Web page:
Two Community Advisory Groups (CAGs) were also established one in Lismore and one in Murwillumbah. The CAGs included representation from around 60 local health and community organisations, business groups and state and local government authorities, met frequently and provided critical advice on the research questions, study design, recruitment strategies, questionnaire content (including piloting), analysis priorities and dissemination strategies.

The community-academic partnership was initiated by academic researchers. Members of the partnership were not funded to participate in the partnership, their commitment to contribute (either in one-to-one meetings by phone or face to face, or by being a member of one of the CAGs and attending CAG meetings) stemmed from a commitment to the community, grounded in the shared experience of the flood. The partnership was large in comparison to other studies [10] and was made up of NGOs, community organisations, local government, service providers, members of the public, the business community and others, many of whom were members of the CAGs. The CAGs had agreed Terms of Reference which helped to clarify purpose and roles. The nature of the community-academic partnership was characterised by a goal (to successfully complete the research and disseminate the findings so that they could be used to inform improved support for the community before, during and after flooding), relevant to the community, and involved community members as well as academics. As such the community-academic partnership was congruent with the conceptual definition of community-academic partnerships by Drahota et al. [10] Description of the timeline for the partnership is provided in Fig. 3.

Initial invitation to participate in the survey (most commonly by email) was via social and organisational networks of community organisations, the CAGs, the local health service, local government authorities and business/farming groups. For example, the local health service (one of the largest employers in the region) who were part of the CAGs sent an email to their all-staff list inviting participation and including a link to the questionnaire online and instructions about how to access a paper version of the questionnaire if preferred. This approach was supplemented by an extensive local media (print and broadcast) advertising campaign, fliers and posters (which included a QR code - a 2-dimensional bar code that enabled potential respondents to access the survey website easily using their mobile phones). The posters and leaflets along with paper surveys (with franked return envelopes) were placed in central community locations such as council offices, coffee shops, in every library and post office, and in shops belonging to charitable organisations such as Lifeline, Interrelate, St Vincent de Paul and the Salvation Army. Social media was also used intensively and strategically to raise awareness and invite potential respondents, including Twitter and a Facebook page incorporating short videos of key community members talking about the survey. The survey was launched at face-to-face media and community events marking 6 months since the flood. The team’s community engagement staff had high visibility in the community throughout the duration of the survey period by staffing a stall at farmers’ markets and attending a plethora of other community events. Appropriately skilled members of relevant organisations (e.g. Lifeline, a crisis support service) received information about the ethical aspects of conducting the survey and provided one-to-one support for survey completion. Door-to-door recruitment took place in Lismore and Murwillumbah.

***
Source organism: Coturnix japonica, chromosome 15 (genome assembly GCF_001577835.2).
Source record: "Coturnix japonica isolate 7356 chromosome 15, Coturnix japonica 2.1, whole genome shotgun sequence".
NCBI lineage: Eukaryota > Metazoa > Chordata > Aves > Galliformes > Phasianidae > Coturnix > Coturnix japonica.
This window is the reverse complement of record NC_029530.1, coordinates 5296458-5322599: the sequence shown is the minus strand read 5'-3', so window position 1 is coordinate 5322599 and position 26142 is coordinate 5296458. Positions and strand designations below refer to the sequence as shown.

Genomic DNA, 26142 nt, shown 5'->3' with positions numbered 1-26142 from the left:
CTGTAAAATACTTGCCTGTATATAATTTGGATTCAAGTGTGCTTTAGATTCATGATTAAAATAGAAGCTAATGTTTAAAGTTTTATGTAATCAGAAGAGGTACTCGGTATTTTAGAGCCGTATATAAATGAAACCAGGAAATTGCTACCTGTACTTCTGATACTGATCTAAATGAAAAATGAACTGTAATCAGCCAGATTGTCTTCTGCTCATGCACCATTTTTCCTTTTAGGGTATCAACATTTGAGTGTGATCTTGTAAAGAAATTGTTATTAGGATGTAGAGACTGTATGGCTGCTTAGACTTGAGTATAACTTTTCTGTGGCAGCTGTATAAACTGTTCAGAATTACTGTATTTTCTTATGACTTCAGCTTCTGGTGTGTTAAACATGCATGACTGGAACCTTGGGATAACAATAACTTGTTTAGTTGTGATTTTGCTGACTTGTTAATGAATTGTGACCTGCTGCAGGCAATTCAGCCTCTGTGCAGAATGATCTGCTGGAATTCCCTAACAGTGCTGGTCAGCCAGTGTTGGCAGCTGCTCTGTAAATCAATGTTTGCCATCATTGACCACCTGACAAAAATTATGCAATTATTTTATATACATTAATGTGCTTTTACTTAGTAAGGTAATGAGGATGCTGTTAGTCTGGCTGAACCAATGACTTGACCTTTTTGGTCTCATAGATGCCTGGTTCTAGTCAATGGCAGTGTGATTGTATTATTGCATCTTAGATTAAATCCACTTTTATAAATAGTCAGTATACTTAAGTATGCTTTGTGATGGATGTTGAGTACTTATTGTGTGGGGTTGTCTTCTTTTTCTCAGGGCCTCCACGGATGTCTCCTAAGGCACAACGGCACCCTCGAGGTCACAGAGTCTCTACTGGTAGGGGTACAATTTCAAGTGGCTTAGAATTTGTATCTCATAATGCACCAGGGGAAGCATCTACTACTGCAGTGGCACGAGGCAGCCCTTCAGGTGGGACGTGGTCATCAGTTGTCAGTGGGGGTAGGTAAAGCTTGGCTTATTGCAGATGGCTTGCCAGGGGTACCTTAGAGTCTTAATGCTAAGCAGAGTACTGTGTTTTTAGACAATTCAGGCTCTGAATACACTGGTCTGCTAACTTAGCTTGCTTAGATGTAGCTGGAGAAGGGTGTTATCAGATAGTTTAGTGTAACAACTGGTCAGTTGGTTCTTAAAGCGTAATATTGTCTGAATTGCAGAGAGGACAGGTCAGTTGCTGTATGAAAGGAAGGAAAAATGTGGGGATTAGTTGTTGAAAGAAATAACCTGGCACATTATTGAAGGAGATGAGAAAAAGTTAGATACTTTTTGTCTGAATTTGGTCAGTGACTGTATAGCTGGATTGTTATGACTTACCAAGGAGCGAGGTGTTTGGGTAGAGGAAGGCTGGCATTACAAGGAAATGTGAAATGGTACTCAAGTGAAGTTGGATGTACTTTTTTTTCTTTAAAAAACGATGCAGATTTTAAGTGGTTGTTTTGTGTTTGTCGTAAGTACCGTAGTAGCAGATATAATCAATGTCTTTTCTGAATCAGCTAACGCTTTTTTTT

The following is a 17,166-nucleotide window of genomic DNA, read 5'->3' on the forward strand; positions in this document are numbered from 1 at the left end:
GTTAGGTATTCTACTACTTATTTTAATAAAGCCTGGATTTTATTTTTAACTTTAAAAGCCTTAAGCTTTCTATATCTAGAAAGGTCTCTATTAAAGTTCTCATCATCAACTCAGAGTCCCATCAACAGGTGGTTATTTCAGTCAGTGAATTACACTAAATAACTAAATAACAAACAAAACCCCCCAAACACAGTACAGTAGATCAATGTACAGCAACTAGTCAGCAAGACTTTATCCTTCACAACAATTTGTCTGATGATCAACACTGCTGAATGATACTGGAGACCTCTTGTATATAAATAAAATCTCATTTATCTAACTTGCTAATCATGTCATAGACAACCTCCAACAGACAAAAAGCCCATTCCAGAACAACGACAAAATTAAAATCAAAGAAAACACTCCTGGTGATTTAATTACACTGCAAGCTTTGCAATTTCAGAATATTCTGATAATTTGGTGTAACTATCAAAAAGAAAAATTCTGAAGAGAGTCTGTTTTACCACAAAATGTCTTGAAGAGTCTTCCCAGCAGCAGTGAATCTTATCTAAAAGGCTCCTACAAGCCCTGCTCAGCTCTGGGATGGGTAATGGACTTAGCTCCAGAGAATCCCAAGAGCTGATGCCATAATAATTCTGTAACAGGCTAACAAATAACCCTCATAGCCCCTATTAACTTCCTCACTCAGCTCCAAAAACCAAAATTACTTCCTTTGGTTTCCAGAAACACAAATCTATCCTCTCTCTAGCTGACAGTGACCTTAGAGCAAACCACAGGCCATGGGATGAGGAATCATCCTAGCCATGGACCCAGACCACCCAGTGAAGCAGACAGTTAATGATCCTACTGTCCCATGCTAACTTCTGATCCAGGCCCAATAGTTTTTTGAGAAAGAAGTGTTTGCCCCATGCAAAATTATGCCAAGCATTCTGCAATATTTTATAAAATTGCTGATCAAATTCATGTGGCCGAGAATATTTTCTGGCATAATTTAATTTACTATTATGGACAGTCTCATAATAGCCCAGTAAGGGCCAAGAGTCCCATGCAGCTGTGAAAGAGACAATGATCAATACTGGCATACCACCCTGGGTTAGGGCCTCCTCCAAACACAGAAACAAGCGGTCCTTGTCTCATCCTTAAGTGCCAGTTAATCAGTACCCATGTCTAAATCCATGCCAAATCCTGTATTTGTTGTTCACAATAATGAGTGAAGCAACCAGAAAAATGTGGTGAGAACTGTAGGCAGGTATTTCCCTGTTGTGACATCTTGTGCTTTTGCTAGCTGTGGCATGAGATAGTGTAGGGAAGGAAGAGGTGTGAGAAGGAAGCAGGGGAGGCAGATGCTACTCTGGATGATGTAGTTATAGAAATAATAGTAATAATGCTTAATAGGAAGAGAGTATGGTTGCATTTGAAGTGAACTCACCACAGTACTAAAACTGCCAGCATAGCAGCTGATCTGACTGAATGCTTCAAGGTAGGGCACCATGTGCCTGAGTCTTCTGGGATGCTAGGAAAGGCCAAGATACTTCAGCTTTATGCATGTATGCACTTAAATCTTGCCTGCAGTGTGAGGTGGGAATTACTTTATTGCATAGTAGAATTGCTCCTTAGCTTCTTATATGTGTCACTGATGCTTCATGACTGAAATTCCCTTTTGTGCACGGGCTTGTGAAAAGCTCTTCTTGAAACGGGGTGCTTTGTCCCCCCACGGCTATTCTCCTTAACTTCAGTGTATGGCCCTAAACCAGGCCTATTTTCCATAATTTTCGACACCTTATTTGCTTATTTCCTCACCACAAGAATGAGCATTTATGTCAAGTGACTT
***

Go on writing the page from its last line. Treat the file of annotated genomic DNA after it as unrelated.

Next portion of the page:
When participation in the Main study was reviewed with the community via the CAGs at the halfway point a number of specific strategies were discussed, agreed and employed to maximise participation from men (promoting the survey via men-specific organisations such as the Men’s Shed, posting videos on the project’s Facebook page of men talking about completing the questionnaire), older people (taking paper copies of the questionnaire and advertising material to residential aged care facilities) and people aged 16–25 years (promoting through networks of youth workers and Facebook). A leaflet delivered by post to residents in Lismore and Murwillumbah was also added at this point.

A lottery style draw of gift vouchers for $100 to spend in local businesses was offered to respondents who opted to put their details into the draw.

Questionnaire development